Blow torch

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otuatail

Senior Cook
Joined
Nov 3, 2015
Messages
198
Location
York
Hi. I am in (UK). I have seen a blow tourch on BBC Saturday kitchen. Not for the firs time. I bought one on amazon years ago and it was rubbish. Don't want to spend a fortune on something unless I could realy get into it. What whould you recomen, and if you are in the (UK) where?
 

dragnlaw

Site Team
Staff member
Joined
Feb 16, 2013
Messages
8,524
Location
Waterdown, Ontario
What do you want to use it for?
I too bought a little kitchen one and it was garbage. You could not refill it. Discovered many are like that. Seems to me there is a thread here that talks about it.

Edit: Can't find the thread but I believe the end conclusion was to buy a small hand held blow torch from your hardware store (iron monger). Yes, big to store but more reliable.
 
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medtran49

Master Chef
Joined
Feb 20, 2011
Messages
5,104
Location
Florida
We have 2, a small butane fueled, refillable, and a plumber's torch. I use the butane torch for little jobs like creme brulee or to set something on fire like crepe suzette or saganaki. It's just not enough for anything much bigger. Craig uses the plumber's torch OUTSIDE to light the charcoal, to quickly sear meat, blacken pepper skin to peel, which it does a great job as it doesn't really cook the pepper (leaving a firm structure for stuffing), just blackens the skin for later peeling.
 

otuatail

Senior Cook
Joined
Nov 3, 2015
Messages
198
Location
York
The one on the BBC was large and had a very long about 4 inch flame. He used it to Flambé sea bass. It is available 28 minutes into the program @

Verry funny, worth a watch.

 
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Roll_Bones

Master Chef
Joined
Oct 19, 2013
Messages
5,846
Location
Southeast US
I also bought a plumbers torch. Since I had several propane gas cylinders I use for my portable camp stove.
The torch itself was under $15 and I got it at a home improvement store. It has the wide tip.
I use it in my shop and I use it for cooking. Cheap and works very well.
 

pepperhead212

Executive Chef
Joined
Nov 21, 2018
Messages
3,866
Location
Woodbury, NJ
I threw away one of those butane things, meant for the kitchen (got it as a gift), and just use my plumber's torch, I've had since the early 80s. I rarely use it in the kitchen, but it works better, and definitely lasts longer!
 

dragnlaw

Site Team
Staff member
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Feb 16, 2013
Messages
8,524
Location
Waterdown, Ontario
Why would it not be?
Just don't drip any left over lead from the tip. Also remember that food caramelizes a lot faster than pipes heat up and might quickly look blacker than the chimney soot. :ROFLMAO:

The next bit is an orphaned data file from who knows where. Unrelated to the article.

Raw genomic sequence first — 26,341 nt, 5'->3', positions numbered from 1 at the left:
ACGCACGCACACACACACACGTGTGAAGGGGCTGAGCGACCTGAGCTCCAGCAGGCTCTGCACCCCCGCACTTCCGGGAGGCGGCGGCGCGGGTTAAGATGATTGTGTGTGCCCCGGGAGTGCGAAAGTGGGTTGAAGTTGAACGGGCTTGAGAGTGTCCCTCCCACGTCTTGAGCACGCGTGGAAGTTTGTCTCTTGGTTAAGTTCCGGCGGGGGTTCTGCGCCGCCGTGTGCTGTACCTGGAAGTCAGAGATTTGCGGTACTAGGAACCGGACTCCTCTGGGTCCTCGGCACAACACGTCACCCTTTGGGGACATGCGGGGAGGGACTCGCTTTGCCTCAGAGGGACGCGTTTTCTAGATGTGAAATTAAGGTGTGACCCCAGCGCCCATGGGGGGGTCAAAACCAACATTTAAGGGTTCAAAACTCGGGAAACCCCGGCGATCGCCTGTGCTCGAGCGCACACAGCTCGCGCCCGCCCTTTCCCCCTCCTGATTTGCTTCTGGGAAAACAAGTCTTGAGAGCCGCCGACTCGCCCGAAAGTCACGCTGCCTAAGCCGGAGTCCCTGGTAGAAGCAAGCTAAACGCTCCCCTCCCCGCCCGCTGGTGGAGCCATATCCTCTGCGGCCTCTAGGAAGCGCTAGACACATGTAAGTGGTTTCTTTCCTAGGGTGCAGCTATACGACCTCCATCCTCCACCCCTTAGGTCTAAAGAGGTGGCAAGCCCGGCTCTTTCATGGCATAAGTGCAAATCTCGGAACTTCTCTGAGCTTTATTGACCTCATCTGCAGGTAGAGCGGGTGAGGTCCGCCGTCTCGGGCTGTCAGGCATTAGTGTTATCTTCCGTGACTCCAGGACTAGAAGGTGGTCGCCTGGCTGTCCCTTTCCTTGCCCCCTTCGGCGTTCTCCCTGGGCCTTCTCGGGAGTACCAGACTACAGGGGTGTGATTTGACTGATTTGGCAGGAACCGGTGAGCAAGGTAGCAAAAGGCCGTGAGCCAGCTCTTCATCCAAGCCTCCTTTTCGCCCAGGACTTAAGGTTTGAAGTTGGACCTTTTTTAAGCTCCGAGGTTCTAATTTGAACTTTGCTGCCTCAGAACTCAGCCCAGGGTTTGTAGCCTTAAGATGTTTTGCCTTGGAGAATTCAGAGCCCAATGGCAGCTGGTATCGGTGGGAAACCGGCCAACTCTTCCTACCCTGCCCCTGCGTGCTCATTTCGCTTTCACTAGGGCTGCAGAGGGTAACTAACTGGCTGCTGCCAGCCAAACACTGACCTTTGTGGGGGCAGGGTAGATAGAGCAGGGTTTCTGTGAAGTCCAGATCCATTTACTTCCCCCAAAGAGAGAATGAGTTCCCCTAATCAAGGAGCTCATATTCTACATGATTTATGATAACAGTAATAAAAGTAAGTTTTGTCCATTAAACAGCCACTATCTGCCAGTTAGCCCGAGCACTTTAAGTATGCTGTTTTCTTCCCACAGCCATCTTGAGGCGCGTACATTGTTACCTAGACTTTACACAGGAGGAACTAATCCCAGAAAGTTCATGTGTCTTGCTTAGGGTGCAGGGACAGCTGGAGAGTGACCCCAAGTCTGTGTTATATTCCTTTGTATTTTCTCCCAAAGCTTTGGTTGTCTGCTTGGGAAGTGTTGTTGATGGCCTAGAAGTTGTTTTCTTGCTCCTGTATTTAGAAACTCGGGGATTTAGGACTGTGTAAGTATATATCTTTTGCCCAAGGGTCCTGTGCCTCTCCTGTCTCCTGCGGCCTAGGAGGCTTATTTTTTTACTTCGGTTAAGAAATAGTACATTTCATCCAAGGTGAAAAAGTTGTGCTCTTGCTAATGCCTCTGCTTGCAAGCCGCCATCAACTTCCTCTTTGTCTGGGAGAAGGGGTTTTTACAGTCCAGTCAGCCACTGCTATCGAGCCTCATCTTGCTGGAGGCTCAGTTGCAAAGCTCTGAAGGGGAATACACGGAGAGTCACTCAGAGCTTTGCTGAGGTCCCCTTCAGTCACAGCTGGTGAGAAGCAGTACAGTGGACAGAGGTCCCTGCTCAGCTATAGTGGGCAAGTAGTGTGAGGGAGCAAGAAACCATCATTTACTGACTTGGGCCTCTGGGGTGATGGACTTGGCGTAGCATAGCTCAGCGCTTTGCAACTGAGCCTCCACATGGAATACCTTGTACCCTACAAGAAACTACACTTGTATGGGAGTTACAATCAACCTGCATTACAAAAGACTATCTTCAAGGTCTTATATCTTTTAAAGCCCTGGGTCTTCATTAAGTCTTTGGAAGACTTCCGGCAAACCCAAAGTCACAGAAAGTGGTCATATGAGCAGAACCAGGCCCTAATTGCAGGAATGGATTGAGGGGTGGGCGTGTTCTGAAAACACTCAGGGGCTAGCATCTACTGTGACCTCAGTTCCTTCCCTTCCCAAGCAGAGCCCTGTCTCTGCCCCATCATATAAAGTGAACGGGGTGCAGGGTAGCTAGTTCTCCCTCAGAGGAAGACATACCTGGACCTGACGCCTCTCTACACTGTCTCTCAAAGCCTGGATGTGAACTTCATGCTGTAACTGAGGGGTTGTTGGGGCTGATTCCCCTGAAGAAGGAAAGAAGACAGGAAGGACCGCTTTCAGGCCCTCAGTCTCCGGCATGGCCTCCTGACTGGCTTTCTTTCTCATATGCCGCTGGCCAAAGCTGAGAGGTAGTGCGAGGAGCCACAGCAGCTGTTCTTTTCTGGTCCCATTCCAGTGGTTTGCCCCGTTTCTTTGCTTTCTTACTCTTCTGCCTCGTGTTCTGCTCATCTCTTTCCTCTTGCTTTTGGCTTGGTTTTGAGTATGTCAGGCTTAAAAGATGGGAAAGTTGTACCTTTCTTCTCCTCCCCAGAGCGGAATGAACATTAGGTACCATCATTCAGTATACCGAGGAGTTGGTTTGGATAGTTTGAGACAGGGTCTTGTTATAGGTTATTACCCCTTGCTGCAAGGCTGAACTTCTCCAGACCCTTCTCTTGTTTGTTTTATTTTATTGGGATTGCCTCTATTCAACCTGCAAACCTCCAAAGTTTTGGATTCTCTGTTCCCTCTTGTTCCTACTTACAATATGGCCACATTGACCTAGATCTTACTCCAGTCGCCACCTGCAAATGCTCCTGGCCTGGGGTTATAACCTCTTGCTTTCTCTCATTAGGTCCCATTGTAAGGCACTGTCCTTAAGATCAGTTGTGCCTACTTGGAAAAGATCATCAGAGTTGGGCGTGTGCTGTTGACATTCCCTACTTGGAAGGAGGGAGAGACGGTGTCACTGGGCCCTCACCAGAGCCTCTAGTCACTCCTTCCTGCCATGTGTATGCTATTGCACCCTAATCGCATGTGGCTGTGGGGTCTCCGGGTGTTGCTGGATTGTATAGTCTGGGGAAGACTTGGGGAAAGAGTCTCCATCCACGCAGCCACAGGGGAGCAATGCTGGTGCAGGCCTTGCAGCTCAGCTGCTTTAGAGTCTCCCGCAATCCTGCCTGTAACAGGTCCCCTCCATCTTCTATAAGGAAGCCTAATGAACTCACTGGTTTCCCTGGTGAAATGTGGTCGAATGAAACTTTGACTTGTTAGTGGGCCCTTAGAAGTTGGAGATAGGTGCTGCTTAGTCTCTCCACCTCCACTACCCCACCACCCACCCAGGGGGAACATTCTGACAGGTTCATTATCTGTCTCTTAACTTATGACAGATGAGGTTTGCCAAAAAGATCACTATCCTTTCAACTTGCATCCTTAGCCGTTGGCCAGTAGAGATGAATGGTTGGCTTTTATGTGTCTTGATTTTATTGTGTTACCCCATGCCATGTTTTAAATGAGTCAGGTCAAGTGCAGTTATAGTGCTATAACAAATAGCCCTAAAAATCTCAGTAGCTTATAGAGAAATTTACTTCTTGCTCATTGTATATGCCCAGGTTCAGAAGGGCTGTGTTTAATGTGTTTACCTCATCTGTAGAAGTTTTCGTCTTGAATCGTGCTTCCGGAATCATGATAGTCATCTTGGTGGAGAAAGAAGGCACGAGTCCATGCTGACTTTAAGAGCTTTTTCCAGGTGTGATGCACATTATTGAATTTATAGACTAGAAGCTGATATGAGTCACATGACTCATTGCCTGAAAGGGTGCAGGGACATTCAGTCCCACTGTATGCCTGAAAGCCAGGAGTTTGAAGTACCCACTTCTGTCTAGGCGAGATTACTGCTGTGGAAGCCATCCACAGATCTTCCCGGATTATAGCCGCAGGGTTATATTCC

All kidding aside. Only the flame is touching your food. You are only melting some sugar with it. The butane itself, coming from the canister is no different than the butane from a kitchen torch. Same, same only bigger.
 

Andy M.

Certified Pretend Chef
Joined
Sep 1, 2004
Messages
50,008
Location
Massachusetts
Plumbers' torches, either butane or propane, are fine for food. You I've used a plumbers torch to brown sugar on crème brûlée. The flame doesn't even have to touch the food. The heat from the burning gas will do the trick.
 

taxlady

Chef Extraordinaire
Moderator Emeritus
Joined
Sep 13, 2010
Messages
29,652
Location
near Montreal, Quebec
If it's a new plumber's torch, I don't see any problem. If it is a used plumber's torch, make sure it is clean, so you don't contaminate your hands while cooking. Actually, with any used torch, it's probably a good idea to make sure it's clean before using it for food.
 

thymeless

Senior Cook
Joined
Aug 12, 2006
Messages
396
I just picked up an iwatani butane torch. Havent done much with it yet but it looks good so far.
 

Roll_Bones

Master Chef
Joined
Oct 19, 2013
Messages
5,846
Location
Southeast US
If you have a broiler/grill in your oven, you can use that, too.
But its not nearly as efficient. By the time you char something under a broiler or on a grill it gets cooked through or very close to cooked through.
This is evident with peppers and tomato's. With the torch you only effect the skin and not the meat inside. And it only takes a minute or two to char each one.
The torch is even better than the gas burner on my range. Not as messy either. I take the items downstairs to my basement and char them down there. I use an old sheet pan with rack.
Is a plumbers torch okay to be used on food?
Its no different than other kitchen torches. Buts it much less money for the gas and the torch itself. Like I saide before I got my torch for less than $15 at the home improvement store. The propane gas canisters are widely available and they also come in larger volume than dedicated kitchen gas cylinders.
If it's a new plumber's torch, I don't see any problem. If it is a used plumber's torch, make sure it is clean, so you don't contaminate your hands while cooking. Actually, with any used torch, it's probably a good idea to make sure it's clean before using it for food.
I bought mine exclusively for kitchen use. But I have used it on other projects. No plumbing though.
 

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